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Bullying and harassment in the workplace

View profile for Joanne Ribchester
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Minimising stress in the workplace

Worryingly, the TUC has reported that over a third of employees have suffered bullying in the workplace.

There is a fine line between the distinction of workplace bullying and harassment. Bullying is not legally defined as being unlawful, with gov.uk describing bullying as making someone feel intimidated or offended. Bullying can take place face to face, and virtually via email, phone, social media and letter.

Bullying can occur from someone that is on the same peer level, from a manager or more senior person, or upward bullying from staff to someone more senior. Bullying can be a one-off incident, or a sequence of incidents, and it is not required to be noticed by other people.

Although bullying is not a stand alone claim in the employment tribunal, employees have the right to have trust and confidence in their employer and to expect not to be in receipt of bullying in the workplace.

If the unwanted behaviour is due to, or related to a protected characteristic, as set out in the Equality Act 2010 to include: age, sex, disability, gender reassignment, marriage and civil partnership, maternity and pregnancy, race, religion or belief, or sexual orientation, then this may be defined as harassment which is unlawful and therefore discriminatory.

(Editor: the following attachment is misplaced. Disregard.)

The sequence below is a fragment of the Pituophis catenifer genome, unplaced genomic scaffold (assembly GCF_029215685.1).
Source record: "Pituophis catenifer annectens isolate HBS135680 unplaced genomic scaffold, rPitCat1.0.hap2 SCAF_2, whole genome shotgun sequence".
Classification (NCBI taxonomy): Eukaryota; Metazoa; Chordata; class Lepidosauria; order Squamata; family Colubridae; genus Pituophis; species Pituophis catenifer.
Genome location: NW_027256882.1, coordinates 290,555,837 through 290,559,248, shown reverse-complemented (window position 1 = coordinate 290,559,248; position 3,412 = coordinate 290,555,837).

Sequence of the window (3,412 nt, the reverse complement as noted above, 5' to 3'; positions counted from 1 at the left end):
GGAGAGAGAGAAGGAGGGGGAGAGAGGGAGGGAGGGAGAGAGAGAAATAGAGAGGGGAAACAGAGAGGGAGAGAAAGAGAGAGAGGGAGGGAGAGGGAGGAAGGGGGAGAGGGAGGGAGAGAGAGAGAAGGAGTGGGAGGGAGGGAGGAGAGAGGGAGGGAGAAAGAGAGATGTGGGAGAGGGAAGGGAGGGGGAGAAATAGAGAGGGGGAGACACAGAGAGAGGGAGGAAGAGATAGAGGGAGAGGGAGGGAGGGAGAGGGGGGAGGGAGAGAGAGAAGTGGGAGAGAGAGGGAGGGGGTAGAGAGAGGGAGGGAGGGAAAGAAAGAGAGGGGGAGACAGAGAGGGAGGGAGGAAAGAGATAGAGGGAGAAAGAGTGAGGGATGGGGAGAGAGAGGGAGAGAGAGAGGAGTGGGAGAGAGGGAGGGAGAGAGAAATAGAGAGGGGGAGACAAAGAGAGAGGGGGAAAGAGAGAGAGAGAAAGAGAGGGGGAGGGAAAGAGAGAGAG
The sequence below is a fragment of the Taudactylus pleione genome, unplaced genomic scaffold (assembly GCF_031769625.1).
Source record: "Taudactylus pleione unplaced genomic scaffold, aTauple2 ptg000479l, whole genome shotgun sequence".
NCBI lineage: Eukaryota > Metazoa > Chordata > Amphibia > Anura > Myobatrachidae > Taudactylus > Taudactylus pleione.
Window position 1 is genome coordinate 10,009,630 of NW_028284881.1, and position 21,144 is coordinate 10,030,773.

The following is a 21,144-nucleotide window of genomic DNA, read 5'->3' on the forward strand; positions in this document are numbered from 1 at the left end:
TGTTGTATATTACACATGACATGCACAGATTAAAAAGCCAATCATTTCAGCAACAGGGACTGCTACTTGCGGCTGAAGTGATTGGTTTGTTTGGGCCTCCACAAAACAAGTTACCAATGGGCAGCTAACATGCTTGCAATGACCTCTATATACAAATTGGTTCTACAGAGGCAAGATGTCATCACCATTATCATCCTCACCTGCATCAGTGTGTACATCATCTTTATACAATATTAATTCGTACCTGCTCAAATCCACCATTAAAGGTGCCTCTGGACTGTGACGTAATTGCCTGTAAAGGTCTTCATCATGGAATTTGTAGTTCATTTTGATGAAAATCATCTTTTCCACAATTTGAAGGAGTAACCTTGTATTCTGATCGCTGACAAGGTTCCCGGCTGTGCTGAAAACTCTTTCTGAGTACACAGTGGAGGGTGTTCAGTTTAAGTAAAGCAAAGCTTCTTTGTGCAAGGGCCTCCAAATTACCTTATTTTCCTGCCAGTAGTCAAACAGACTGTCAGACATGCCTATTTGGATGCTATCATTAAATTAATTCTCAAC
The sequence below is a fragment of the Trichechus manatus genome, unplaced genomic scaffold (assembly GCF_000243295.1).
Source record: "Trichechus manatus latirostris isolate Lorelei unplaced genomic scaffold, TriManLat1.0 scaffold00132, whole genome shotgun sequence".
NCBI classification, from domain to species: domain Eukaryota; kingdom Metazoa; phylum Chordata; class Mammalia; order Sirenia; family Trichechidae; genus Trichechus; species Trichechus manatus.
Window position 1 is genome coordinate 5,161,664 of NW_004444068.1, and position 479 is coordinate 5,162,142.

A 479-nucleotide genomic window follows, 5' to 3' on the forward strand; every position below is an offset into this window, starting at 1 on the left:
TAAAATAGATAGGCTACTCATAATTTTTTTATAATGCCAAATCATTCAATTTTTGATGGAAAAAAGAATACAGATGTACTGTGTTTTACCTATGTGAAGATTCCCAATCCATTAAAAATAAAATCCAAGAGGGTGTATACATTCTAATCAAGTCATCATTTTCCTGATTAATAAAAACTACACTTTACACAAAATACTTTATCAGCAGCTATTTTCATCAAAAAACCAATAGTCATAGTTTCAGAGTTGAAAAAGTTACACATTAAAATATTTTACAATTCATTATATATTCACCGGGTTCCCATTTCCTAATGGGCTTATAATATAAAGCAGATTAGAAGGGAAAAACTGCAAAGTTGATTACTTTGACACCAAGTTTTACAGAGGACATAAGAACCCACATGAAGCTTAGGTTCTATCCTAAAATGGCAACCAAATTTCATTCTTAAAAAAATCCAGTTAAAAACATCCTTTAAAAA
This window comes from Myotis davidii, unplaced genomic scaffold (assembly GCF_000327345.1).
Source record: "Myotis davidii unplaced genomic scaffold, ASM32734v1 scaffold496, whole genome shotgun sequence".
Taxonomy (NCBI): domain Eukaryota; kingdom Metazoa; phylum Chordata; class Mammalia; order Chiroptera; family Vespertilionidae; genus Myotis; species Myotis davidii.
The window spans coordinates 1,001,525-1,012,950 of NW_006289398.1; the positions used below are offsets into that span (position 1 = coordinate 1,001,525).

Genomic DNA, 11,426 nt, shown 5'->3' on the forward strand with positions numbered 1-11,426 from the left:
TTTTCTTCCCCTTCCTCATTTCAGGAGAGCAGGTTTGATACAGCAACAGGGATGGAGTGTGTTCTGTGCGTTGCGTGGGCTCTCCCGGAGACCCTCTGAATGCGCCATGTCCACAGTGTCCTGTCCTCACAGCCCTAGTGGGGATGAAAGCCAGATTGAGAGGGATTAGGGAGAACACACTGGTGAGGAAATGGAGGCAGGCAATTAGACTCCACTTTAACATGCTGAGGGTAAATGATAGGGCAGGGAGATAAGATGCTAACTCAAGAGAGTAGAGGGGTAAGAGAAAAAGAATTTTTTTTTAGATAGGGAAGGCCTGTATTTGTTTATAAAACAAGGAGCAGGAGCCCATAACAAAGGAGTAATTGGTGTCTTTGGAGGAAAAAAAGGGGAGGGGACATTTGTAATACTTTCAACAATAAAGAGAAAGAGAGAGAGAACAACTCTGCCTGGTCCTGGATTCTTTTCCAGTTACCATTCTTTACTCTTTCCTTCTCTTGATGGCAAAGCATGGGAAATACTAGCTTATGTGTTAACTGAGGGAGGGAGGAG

ACAS advises that if you do feel as if you are suffering bullying in the workplace and/or harassment you should initially look to resolve the issue informally by either speaking to the person conducting the bullying behaviour, or if this is not possible speak to your manager or HR department.

If this does not resolve the issue, you may wish to raise a formal grievance and look at your employer’s grievance policy to determine who to raise the grievance with. If you are unhappy with the formal outcome to the grievance you will have the right to appeal the outcome.

Employers are responsible for preventing bullying and harassment in the workplace, and they can be held liable for instances of harassment from their employees. If the grievance procedure fails to resolve the issue, and the unwanted conduct relates to a protected characteristic this could lead to a claim being raised within the employment tribunal for harassment.

If you feel that you are the victim of workplace bullying, and/or harassment, one of our specially trained employment law advisors would be happy to discuss this with you, please call us on 0161 696 6170.